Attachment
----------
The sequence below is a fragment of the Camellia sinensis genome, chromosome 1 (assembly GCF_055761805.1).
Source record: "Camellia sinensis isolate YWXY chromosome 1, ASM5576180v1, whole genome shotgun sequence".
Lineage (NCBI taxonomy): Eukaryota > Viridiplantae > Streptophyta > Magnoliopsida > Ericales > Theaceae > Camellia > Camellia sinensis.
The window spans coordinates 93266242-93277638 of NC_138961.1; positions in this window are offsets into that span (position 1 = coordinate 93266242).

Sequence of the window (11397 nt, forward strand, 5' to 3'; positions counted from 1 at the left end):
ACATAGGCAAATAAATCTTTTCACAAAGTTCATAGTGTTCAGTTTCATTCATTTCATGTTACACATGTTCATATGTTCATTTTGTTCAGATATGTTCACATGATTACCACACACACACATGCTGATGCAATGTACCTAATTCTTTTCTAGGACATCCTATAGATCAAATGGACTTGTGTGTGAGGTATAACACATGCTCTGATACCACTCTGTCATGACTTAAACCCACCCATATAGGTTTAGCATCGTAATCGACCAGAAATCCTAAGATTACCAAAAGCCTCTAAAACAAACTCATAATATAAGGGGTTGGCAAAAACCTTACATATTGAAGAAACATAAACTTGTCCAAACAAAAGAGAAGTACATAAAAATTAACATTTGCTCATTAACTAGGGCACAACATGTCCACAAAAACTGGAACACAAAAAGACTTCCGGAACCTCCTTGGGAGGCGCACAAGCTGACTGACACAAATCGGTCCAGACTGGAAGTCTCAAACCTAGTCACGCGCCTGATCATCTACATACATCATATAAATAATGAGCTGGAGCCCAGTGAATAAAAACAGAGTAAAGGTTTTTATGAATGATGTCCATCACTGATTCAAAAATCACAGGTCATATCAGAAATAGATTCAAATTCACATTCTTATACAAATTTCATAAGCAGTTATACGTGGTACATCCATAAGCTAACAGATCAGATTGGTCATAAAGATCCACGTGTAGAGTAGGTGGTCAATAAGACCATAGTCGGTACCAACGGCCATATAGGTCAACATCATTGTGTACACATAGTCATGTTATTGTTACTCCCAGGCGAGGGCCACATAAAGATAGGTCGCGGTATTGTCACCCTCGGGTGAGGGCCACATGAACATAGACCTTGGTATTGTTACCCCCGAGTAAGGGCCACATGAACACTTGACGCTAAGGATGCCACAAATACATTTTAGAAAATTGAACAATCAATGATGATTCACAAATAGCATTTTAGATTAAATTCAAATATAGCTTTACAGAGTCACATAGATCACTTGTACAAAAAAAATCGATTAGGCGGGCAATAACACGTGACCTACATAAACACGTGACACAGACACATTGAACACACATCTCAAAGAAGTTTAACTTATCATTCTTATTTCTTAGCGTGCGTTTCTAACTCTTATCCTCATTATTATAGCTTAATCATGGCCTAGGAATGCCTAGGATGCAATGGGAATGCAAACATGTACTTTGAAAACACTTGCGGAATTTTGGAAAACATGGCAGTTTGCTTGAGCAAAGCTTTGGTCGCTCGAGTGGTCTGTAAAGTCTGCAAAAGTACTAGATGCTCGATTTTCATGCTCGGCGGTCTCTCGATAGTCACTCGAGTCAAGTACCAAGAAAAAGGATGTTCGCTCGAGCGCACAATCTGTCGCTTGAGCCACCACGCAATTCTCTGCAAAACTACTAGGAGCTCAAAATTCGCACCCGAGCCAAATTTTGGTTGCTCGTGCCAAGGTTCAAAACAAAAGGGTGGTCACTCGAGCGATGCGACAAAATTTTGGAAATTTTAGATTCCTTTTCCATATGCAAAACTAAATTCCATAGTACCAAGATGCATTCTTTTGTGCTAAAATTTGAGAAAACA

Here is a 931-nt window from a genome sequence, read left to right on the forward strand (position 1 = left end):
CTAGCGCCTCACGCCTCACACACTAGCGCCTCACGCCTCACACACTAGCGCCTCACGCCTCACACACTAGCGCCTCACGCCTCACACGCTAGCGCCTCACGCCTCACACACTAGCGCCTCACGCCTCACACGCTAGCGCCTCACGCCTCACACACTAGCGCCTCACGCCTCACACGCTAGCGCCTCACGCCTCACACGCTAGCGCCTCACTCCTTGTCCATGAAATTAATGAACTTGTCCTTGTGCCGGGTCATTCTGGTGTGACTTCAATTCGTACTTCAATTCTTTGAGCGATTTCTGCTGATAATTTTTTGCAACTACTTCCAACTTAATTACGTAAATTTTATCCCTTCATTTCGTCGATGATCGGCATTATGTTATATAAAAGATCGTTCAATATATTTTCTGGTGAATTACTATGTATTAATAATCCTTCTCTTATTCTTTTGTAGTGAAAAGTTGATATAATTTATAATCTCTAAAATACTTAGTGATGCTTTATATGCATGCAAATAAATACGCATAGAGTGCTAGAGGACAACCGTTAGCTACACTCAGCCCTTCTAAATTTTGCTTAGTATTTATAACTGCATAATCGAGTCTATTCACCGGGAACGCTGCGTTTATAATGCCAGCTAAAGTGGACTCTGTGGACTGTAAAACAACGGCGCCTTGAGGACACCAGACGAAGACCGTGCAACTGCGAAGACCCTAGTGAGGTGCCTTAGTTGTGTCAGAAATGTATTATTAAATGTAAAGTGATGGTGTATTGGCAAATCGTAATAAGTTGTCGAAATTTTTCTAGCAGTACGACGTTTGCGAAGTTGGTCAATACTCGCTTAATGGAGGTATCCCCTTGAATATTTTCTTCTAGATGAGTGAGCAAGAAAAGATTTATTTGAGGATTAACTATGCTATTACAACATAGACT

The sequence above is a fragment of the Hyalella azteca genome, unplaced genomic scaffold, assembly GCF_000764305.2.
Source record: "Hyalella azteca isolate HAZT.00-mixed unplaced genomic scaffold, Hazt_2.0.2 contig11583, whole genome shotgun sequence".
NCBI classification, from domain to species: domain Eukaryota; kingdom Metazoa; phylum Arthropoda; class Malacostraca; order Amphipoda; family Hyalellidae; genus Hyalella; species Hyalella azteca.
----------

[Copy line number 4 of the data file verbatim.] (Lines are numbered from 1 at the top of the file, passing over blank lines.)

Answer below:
The window spans coordinates 93266242-93277638 of NC_138961.1; positions in this window are offsets into that span (position 1 = coordinate 93266242).